Mads Holst Aagaard Madsen

Presenting to you Mads Holst Aagaard Madsen a PhD student at DTU Wind Energy

Friday 10 Nov 17


Mads Holst Aagaard Madsen
PhD student
DTU Wind Energy

Mads' Master Thesis

Here you can read Mads Holst Aagaard Madsen's Master Thesis.

Mads Holst Aagaard Madsen was born and raised in Roskilde. After the gymnasium he moved to Copenhagen to study at the University of Copenhagen.
In this interview you can read more about Mads and how he ended up studying his PhD at DTU Wind Energy

Tell me about your background
I was born and raised in Roskilde, Denmark.  After completing high school and gymnasium I moved to Copenhagen and started at the University of Copenhagen studying Physics. Throughout my studies I have always been fascinated by math and physics. From the very beginning those topics really caught my attention, and since one of my parents actually is in the same line of work it was natural to have discussions about these subjects in the family I grew up in.

After receiving my bachelor from KU (University of Copenhagen) I continued with my Master and I have truly been thankful for those five years. I got exposed to so many branches of physics, e.g. Quantum- or Bio-physics and I really enjoyed studying different fields before finally settling on Computational Fluid Dynamics (CFD) during my Master’s thesis.

Another thing I treasure from those years is that I was able to go abroad with Erasmus Mundus and study a year in Italy. It was a great opportunity to get to know the culture, the language and understand how they do research other places in Europe and since then, I have always enjoyed studying and working in a multicultural setting.
How did you come to DTU Wind Energy?
It was clear for me that I wanted to try out something closer to the industry, yet on the other hand I was not quite ready to leave academia altogether which is why DTU was a perfect match for me. I have known since my Master’s thesis that I want to work with CFD where you can study truly mind boggling phenomena like turbulence. Therefore, when I saw the opening in DTU Wind Energy’s Aeroelastic Design Section I applied for the position right away.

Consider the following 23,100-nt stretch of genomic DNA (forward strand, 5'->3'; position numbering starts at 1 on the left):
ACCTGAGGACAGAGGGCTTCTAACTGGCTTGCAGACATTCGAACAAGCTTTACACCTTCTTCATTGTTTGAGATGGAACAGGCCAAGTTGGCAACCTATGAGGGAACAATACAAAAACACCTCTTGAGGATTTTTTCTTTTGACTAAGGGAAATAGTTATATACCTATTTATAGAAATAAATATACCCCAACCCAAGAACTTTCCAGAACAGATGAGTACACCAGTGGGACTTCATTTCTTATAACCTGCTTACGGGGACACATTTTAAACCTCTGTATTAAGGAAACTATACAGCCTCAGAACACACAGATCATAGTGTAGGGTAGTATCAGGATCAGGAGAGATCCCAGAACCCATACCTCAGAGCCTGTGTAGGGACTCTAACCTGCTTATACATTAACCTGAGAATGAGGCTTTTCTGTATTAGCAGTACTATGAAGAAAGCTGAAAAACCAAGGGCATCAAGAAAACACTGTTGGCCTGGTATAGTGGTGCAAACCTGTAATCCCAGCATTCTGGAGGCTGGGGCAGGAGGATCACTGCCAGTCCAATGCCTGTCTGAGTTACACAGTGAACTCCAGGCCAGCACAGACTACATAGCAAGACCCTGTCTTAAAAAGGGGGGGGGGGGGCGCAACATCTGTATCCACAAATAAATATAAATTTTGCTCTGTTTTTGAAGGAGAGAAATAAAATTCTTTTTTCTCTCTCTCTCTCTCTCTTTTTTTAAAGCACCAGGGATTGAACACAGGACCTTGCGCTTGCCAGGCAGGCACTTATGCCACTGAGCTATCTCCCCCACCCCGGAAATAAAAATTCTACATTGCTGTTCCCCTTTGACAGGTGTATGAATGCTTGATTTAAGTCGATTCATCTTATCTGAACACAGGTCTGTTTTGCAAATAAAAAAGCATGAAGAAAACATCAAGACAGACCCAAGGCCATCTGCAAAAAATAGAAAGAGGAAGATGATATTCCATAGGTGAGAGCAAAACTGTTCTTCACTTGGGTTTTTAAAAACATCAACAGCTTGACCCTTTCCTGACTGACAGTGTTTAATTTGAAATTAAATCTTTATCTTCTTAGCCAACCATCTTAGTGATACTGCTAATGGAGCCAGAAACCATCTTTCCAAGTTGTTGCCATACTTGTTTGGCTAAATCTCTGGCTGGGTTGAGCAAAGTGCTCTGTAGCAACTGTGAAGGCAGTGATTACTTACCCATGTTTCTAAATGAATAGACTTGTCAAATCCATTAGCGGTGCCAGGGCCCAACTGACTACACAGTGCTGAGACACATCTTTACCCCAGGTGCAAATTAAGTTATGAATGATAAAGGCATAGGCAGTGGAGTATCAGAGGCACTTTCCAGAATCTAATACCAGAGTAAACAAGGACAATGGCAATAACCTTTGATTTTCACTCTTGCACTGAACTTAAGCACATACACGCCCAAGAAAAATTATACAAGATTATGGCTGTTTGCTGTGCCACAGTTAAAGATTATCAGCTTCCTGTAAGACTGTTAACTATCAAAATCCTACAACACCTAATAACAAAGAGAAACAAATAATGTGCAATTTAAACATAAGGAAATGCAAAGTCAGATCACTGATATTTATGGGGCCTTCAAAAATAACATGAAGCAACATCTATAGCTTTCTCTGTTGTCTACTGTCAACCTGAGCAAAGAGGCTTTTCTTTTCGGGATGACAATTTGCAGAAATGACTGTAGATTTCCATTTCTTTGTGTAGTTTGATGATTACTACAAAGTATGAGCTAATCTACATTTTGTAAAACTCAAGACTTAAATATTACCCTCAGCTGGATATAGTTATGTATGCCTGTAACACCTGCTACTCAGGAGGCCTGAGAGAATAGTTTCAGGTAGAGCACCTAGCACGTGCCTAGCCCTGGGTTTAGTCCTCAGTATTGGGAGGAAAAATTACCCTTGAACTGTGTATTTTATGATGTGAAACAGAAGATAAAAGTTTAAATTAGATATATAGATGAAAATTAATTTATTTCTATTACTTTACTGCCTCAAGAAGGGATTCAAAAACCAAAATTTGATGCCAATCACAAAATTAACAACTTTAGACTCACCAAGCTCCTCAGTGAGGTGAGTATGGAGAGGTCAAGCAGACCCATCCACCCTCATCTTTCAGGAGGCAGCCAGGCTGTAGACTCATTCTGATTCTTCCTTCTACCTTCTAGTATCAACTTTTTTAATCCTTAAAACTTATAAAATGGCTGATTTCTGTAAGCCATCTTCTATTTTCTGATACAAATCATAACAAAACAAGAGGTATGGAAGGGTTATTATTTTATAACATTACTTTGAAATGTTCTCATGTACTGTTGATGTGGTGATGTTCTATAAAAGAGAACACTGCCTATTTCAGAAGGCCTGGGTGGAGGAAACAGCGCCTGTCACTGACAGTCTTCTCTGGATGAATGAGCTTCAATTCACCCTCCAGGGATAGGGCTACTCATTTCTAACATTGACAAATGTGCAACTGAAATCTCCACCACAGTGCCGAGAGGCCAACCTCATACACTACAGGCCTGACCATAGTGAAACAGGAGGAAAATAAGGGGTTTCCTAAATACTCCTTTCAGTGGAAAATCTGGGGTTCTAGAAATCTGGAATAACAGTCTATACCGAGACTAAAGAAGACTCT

Tell me about your research area
Well, the overall scope of my PhD is shape optimization of wind turbine blades using CFD. One of the big challenges in doing so is that we have to calculate gradients of flow in an efficient manner. To this end, my task is developing what is known as an ‘adjoint solver’ for DTU Wind Energy’s state-of-the-art CFD solver called EllipSys3D. The theory behind this stuff is quite fascinating: We are e.g. working with equations going backwards in time! Not something you hear about every day, right?
What about the future?
I hope to stay in Wind Energy and continue working with the topic at hand for years to come. It is a huge motivating factor that there is such a close connection to the industry. If you make something that works it will actually be applicable and used by the industry. An obvious added bonus is of course that it is very rewarding to contribute to our society’s transition to a more sustainable energy supply.

Would you recommend other young people to study a PhD at DTU Wind Energy?
Absolutely! I have great freedom to plan and structure my work as I see fit and I work closely with very enthusiastic researchers who are always available when you need a bit of help. I can also point to factors affecting my everyday life such as the multicultural environment or the nature at Risø Campus where I can see Roskilde Fjord from my office window. Certainly, I would recommend it to other future PhD students!